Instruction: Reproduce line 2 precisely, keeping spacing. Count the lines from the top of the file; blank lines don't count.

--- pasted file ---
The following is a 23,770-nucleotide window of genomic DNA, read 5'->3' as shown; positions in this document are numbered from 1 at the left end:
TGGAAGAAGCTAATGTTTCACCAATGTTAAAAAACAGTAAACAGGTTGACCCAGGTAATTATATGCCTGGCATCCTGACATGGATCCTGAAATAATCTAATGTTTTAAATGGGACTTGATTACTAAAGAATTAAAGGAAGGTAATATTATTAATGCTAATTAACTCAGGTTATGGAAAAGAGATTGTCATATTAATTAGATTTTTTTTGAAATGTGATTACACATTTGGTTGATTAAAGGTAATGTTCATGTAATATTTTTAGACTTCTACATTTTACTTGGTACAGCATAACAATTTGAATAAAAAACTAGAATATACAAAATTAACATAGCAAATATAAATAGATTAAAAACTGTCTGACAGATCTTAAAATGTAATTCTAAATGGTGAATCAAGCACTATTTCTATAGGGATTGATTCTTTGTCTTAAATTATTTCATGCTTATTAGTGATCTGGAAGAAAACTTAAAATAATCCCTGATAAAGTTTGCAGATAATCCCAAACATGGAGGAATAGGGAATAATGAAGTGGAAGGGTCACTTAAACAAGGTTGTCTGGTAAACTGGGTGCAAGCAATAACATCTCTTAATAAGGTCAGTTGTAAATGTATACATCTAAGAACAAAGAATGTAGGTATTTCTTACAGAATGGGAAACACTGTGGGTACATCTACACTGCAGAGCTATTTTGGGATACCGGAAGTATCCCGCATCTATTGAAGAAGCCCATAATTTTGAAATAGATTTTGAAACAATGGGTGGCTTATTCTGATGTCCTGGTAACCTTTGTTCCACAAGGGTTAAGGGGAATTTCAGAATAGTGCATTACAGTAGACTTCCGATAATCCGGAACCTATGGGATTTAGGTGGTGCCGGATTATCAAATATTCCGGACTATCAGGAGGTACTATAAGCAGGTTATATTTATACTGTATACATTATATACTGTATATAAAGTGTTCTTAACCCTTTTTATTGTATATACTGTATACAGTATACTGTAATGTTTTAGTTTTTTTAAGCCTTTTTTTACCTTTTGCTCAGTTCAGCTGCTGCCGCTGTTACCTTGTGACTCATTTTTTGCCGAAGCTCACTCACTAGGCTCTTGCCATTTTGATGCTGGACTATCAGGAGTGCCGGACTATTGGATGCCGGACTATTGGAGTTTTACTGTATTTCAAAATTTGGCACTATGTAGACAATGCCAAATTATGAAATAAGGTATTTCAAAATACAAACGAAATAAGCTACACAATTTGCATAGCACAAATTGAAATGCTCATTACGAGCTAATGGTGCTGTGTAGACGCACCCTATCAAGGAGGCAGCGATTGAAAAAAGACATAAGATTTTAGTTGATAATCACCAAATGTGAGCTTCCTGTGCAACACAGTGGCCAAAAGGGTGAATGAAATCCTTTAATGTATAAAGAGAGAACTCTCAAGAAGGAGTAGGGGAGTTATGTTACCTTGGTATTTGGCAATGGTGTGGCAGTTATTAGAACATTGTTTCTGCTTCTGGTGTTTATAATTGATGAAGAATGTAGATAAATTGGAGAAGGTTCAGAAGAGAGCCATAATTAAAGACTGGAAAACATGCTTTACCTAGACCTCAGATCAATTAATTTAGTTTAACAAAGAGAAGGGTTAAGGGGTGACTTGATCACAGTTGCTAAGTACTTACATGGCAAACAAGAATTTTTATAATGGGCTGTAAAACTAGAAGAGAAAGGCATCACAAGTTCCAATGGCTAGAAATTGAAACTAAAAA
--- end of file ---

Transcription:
TGGAAGAAGCTAATGTTTCACCAATGTTAAAAAACAGTAAACAGGTTGACCCAGGTAATTATATGCCTGGCATCCTGACATGGATCCTGAAATAATCTAATGTTTTAAATGGGACTTGATTACTAAAGAATTAAAGGAAGGTAATATTATTAATGCTAATTAACTCAGGTTATGGAAAAGAGATTGTCATATTAATTAGATTTTTTTTGAAATGTGATTACACATTTGGTTGATTAAAGGTAATGTTCATGTAATATTTTTAGACTTCTACATTTTACTTGGTACAGCATAACAATTTGAATAAAAAACTAGAATATACAAAATTAACATAGCAAATATAAATAGATTAAAAACTGTCTGACAGATCTTAAAATGTAATTCTAAATGGTGAATCAAGCACTATTTCTATAGGGATTGATTCTTTGTCTTAAATTATTTCATGCTTATTAGTGATCTGGAAGAAAACTTAAAATAATCCCTGATAAAGTTTGCAGATAATCCCAAACATGGAGGAATAGGGAATAATGAAGTGGAAGGGTCACTTAAACAAGGTTGTCTGGTAAACTGGGTGCAAGCAATAACATCTCTTAATAAGGTCAGTTGTAAATGTATACATCTAAGAACAAAGAATGTAGGTATTTCTTACAGAATGGGAAACACTGTGGGTACATCTACACTGCAGAGCTATTTTGGGATACCGGAAGTATCCCGCATCTATTGAAGAAGCCCATAATTTTGAAATAGATTTTGAAACAATGGGTGGCTTATTCTGATGTCCTGGTAACCTTTGTTCCACAAGGGTTAAGGGGAATTTCAGAATAGTGCATTACAGTAGACTTCCGATAATCCGGAACCTATGGGATTTAGGTGGTGCCGGATTATCAAATATTCCGGACTATCAGGAGGTACTATAAGCAGGTTATATTTATACTGTATACATTATATACTGTATATAAAGTGTTCTTAACCCTTTTTATTGTATATACTGTATACAGTATACTGTAATGTTTTAGTTTTTTTAAGCCTTTTTTTACCTTTTGCTCAGTTCAGCTGCTGCCGCTGTTACCTTGTGACTCATTTTTTGCCGAAGCTCACTCACTAGGCTCTTGCCATTTTGATGCTGGACTATCAGGAGTGCCGGACTATTGGATGCCGGACTATTGGAGTTTTACTGTATTTCAAAATTTGGCACTATGTAGACAATGCCAAATTATGAAATAAGGTATTTCAAAATACAAACGAAATAAGCTACACAATTTGCATAGCACAAATTGAAATGCTCATTACGAGCTAATGGTGCTGTGTAGACGCACCCTATCAAGGAGGCAGCGATTGAAAAAAGACATAAGATTTTAGTTGATAATCACCAAATGTGAGCTTCCTGTGCAACACAGTGGCCAAAAGGGTGAATGAAATCCTTTAATGTATAAAGAGAGAACTCTCAAGAAGGAGTAGGGGAGTTATGTTACCTTGGTATTTGGCAATGGTGTGGCAGTTATTAGAACATTGTTTCTGCTTCTGGTGTTTATAATTGATGAAGAATGTAGATAAATTGGAGAAGGTTCAGAAGAGAGCCATAATTAAAGACTGGAAAACATGCTTTACCTAGACCTCAGATCAATTAATTTAGTTTAACAAAGAGAAGGGTTAAGGGGTGACTTGATCACAGTTGCTAAGTACTTACATGGCAAACAAGAATTTTTATAATGGGCTGTAAAACTAGAAGAGAAAGGCATCACAAGTTCCAATGGCTAGAAATTGAAACTAAAAA